Copyright 1987, by Bob Soetebier
BUY A HARD-SHELL BICYCLE HELMET BEFORE YOU PURCHASE A BICYCLE!
Helmet use can prevent more than 75% of all bicycle deaths and serious
head injuries. A good bicycle shop will recommend a bicycle helmet
and show you its proper adjustment. They can also provide free advice
and assistance, along with manufacturers' guarantees, and service for
necessary adjustments after the initial wear-in period. Be sure to
check their follow-up service policy and repair rates, and the cost of
annual overhauls or Spring tune-ups.
At first you'll probably be interested in riding for recreation,
and/or regular exercise. Later you may be interested in longer day
trips or even overnight motel or camping trips. You might even
consider commuting to work as a healthful, non-polluting,
energy-efficient, economical alternative.
The sport touring bicycle is where you'll probably set your
sights. They range in price from $200-$300, and up, for excellent
models WITH aluminum wheels. When combined with strong,
straight-gauge spokes (#14 or #15), aluminum wheels have virtually the
same strength as steel, BUT with much better braking efficiency.
They're also lighter
, making for easier pedaling! (To prevent most flats, get tires made
with Kevlar, which is used in bullet-proof vests!)
Fitting a bicycle to your body and riding style is where the
bicycle shop's experience and advice begins, especially if you're
outside the "normal" size range. Frame size?: The top tube should
just clear your crotch within an inch or so, with your feet flat on
the ground. While sitting on the saddle with one foot on the ground
with only toes touching, and the other on the pedal, can you easily
reach the handlebars and brake levers in all positions? Different
length handlebar stems are available, and seat position is adjustable
up/down and fore/aft. Upright handlebars are generally not
recommended as they do not allow you to vary your position for relief
from road shock, arm/shoulder/neck/butt fatigue and headwinds. For
women, it's best to stick with the stronger "men's" diamond-frame
design, or the "mixte" style.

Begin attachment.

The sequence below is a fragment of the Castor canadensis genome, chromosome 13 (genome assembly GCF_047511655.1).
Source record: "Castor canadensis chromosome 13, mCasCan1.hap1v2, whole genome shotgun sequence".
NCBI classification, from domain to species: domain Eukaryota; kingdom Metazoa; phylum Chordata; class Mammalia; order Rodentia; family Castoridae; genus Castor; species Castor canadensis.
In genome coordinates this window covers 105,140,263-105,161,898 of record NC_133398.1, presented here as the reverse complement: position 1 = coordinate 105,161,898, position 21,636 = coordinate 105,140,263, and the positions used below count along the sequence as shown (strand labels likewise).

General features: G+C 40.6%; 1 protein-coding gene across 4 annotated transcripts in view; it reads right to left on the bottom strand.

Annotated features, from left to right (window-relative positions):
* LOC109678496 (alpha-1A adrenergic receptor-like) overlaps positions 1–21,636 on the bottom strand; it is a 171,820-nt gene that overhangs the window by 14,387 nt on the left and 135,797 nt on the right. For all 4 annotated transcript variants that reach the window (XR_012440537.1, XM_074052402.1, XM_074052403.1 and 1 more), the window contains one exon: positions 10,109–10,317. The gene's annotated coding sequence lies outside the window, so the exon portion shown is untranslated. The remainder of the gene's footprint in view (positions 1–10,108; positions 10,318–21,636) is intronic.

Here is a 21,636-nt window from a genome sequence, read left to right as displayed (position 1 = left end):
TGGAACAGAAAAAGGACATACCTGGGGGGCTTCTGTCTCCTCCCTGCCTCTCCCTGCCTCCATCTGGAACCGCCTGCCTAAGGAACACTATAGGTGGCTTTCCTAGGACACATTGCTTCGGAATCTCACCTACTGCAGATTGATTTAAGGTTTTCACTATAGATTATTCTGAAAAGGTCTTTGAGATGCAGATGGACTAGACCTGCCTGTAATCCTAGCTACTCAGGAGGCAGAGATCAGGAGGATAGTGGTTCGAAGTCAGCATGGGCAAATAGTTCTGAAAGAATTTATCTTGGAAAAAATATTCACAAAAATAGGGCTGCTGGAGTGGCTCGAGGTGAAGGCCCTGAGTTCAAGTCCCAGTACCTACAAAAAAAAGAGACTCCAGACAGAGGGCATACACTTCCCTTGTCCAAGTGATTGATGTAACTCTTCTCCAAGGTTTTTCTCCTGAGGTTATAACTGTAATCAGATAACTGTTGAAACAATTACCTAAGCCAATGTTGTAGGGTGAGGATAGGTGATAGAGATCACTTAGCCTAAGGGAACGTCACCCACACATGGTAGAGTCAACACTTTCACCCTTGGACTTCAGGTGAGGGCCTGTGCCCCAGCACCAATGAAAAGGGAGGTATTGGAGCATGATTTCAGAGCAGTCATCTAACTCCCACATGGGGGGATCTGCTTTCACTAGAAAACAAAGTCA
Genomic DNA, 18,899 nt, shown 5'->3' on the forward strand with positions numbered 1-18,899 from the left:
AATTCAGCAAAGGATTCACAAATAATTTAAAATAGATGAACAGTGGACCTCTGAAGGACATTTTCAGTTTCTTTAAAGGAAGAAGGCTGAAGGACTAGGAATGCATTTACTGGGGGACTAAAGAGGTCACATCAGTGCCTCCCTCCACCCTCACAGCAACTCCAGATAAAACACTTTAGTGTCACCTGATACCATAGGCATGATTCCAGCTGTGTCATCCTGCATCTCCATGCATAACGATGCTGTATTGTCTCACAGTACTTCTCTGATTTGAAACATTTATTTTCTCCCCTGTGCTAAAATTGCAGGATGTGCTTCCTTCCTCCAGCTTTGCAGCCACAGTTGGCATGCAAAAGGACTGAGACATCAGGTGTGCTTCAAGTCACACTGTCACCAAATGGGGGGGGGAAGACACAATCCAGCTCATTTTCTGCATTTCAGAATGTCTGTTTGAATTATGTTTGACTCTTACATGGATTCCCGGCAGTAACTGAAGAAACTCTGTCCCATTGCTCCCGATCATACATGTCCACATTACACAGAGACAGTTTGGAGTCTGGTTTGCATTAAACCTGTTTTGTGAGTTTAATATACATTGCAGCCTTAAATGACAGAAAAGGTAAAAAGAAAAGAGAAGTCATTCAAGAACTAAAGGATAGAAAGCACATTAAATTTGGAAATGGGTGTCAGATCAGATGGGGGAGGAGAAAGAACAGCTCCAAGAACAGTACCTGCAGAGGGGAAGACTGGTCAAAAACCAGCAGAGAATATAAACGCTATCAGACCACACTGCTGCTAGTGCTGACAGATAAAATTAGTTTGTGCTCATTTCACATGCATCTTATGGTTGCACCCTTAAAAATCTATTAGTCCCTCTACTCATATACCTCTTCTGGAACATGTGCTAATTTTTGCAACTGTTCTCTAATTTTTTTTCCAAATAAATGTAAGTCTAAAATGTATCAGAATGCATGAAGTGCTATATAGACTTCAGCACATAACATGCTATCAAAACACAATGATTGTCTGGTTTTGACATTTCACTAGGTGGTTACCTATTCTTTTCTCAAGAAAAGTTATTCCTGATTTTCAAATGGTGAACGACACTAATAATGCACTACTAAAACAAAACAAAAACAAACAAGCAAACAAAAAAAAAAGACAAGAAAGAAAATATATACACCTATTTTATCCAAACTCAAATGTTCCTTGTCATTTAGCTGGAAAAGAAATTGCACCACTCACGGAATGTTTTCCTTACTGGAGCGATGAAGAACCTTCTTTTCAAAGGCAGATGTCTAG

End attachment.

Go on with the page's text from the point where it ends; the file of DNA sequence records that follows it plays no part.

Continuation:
It's not the number of "speeds" that's important, but rather the
gearing range. "Spinning" the pedals, NOT grinding your Knees, is the
key to aerobic conditioning! Give your knees a break on hills and
headwinds: Get the LOWEST POSSIBLE gearing! (Example: A 24 or 26
tooth small gear cog up front, AND a 32 or 34 tooth large gear cog on
rear.) Toe clips (no straps, at first) keep the ball of your foot in
the proper position on the pedal. (Be sure they don't overlap the
wheel WITH full-length plastic fenders on, which keep you cleaner!)
DON'T FORGET ACCESSORIES: A kickstand so you won't have to lay
the bicycle down. Thick handlebar padding (not just cloth tape).
Rear view mirror, water bottle(s) and holder(s). Frame pump, spare
inner tube, patch kit, tire levers, and tools. You'll also want some
spray dog repellent, a front handlebar bag with plastic map case, a
rear rack and rack pack. Get an anatomic butt-pad gel saddle, mileage
odometer or computer, rain gear, bicycle lock and cable. Padded/lined
bicycle touring shorts (with side pockets) and special bicycling shoes
you can also walk in are highly recommended. Also, be sure to get as
an added safety feature: A fluorescent AND retro-reflective (for day
AND night) 18", horizontal (NOT vertical), spring-mounted,
bicycle/traffic-spacer safety flag!
All these things are best considered and added to your bicycle
before it's paid for, assuring correct fit. A few may even be thrown
in as part of the
deal, if you bargain a little.
A final note: For better service and personal attention, avoid a
bicycle shop's busy times, like Saturdays, the noon hour, or after 4or 5 PM.